Issue Date: May 25, 2009
Alkenes Made Simple From Biomass Polyols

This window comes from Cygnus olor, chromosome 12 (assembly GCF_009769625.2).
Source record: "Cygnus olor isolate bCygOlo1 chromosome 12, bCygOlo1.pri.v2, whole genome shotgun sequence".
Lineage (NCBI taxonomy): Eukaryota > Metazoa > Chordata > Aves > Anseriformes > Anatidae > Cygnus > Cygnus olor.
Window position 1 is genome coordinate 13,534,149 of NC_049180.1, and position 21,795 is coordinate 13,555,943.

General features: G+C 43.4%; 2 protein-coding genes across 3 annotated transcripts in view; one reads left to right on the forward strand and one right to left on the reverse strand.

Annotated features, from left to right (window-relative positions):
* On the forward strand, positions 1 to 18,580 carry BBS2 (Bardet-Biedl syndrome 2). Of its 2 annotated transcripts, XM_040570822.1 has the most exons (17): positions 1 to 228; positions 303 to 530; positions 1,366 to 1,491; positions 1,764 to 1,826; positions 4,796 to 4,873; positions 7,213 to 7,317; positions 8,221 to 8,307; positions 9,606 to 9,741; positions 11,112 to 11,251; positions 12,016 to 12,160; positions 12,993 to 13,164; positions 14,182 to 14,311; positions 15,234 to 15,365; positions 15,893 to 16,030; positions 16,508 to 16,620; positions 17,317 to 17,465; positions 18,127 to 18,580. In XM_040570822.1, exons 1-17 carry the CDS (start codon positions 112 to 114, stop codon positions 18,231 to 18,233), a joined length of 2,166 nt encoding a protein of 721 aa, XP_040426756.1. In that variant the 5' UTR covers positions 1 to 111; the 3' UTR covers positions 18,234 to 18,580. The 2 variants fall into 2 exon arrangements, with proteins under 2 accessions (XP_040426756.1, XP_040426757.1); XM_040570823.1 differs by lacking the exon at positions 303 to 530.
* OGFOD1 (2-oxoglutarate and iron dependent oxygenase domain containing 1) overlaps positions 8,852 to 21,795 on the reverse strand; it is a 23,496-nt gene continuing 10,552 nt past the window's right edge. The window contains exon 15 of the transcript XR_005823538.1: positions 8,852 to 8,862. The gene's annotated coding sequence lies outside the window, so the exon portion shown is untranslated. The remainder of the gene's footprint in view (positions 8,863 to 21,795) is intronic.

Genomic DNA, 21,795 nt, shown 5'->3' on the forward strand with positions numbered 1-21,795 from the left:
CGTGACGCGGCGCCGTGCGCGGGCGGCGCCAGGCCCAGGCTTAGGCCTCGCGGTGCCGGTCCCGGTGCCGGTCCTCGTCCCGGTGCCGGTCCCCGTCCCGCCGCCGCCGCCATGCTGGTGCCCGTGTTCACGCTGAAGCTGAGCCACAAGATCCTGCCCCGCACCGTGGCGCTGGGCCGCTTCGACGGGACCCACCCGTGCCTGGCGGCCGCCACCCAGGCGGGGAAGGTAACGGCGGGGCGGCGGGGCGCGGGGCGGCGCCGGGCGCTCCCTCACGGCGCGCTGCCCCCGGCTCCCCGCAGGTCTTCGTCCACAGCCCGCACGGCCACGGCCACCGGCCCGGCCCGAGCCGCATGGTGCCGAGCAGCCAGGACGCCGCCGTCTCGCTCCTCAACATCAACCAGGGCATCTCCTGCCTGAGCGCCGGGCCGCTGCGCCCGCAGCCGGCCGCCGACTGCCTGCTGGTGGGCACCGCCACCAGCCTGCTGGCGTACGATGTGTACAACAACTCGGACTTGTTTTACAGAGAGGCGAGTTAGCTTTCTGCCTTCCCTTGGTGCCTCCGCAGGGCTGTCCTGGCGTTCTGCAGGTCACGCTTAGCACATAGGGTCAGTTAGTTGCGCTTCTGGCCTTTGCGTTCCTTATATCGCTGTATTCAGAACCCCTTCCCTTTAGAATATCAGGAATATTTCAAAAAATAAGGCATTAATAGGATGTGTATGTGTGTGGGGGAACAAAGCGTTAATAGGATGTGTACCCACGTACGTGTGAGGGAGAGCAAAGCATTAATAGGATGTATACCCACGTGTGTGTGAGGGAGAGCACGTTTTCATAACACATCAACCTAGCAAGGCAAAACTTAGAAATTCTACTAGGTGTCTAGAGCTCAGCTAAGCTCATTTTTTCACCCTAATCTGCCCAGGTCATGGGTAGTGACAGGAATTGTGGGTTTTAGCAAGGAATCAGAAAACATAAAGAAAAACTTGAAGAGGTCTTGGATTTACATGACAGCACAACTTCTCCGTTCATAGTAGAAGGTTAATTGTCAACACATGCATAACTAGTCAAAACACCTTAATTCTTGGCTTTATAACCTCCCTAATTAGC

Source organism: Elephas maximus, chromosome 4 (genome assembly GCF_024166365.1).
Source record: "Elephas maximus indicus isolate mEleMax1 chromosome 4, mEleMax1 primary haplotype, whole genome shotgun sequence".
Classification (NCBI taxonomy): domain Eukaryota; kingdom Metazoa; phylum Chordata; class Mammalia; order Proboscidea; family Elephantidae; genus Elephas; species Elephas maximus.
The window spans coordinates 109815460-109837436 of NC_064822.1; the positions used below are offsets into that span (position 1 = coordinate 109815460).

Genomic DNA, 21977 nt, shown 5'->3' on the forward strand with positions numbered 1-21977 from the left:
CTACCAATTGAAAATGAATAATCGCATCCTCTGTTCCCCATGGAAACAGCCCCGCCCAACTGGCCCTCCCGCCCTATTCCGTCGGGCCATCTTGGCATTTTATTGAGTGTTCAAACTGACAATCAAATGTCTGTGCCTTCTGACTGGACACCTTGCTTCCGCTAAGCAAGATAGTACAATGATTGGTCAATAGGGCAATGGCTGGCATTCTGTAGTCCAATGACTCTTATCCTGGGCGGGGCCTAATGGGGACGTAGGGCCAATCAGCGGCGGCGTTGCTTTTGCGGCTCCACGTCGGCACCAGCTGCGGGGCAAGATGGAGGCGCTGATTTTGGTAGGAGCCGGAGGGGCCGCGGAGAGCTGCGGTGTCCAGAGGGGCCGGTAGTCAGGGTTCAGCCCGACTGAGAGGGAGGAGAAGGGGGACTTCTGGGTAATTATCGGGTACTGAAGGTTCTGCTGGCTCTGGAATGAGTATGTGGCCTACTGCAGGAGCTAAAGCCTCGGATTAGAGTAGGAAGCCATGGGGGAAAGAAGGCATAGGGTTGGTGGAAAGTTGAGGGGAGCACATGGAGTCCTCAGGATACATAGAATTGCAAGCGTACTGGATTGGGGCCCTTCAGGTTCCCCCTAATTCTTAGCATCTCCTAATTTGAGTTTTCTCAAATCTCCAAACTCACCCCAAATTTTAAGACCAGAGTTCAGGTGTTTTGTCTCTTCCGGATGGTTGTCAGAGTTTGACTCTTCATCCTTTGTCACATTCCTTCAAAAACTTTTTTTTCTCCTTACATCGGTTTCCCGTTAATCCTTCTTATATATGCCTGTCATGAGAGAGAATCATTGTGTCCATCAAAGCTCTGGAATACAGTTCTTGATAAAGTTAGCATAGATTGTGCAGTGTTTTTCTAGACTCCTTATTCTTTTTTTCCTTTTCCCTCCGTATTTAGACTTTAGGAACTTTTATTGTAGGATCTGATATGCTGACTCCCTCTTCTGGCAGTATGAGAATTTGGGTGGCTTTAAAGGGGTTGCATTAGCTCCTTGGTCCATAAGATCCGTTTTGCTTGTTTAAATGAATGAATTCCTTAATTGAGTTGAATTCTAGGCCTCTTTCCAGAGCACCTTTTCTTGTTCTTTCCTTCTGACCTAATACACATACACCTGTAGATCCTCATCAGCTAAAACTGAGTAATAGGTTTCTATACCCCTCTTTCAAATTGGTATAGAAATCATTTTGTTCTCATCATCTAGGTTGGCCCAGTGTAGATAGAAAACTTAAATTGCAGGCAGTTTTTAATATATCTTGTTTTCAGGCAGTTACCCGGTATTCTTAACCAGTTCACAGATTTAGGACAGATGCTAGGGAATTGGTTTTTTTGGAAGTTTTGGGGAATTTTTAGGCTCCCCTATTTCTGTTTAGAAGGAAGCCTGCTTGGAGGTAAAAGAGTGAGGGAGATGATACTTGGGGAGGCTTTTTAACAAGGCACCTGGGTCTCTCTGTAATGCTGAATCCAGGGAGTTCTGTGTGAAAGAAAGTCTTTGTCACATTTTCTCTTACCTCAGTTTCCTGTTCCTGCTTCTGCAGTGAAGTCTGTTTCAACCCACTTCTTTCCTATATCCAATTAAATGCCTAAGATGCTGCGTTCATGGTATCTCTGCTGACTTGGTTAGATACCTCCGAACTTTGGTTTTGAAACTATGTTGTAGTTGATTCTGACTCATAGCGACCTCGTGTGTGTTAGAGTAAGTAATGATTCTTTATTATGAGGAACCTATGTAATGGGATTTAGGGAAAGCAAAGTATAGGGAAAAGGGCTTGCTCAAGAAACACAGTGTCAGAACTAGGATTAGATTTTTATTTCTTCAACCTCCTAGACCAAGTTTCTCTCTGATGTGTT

A hot topic in synthetic organic chemistry these days is creating reactions that more efficiently convert biomass-derived carbohydrates into feedstock chemicals and fuels. One of the latest developments on this front comes from Robert G. Bergman, Jonathan A. Ellman, and coworkers of the University of California, Berkeley, who have devised a new deoxygenation method to convert polyhydroxyl compounds such as glycerol and erythritol into olefins (Chem. Commun., DOI: 10.1039/b907746d). The high oxygen content of cellulose, sugars, and oils derived from plants prevents them from being directly used as chemicals and fuels. The UC Berkeley researchers explored using formic acid as a simple catalyst to remove some of the oxygen by dehydrating a selection of polyols. To the chemists' surprise they discovered a new reaction pathway in which the acid directly removes two adjacent hydroxyl groups via a cyclic carbocation intermediate, replacing the hydroxyl groups with a C–C bond to form an alkene. This didehydroxylation reaction has promise as a mild and inexpensive one-pot, solvent-free procedure that could become standard chemistry in biorefineries, which are ultimately expected to replace oil refineries.
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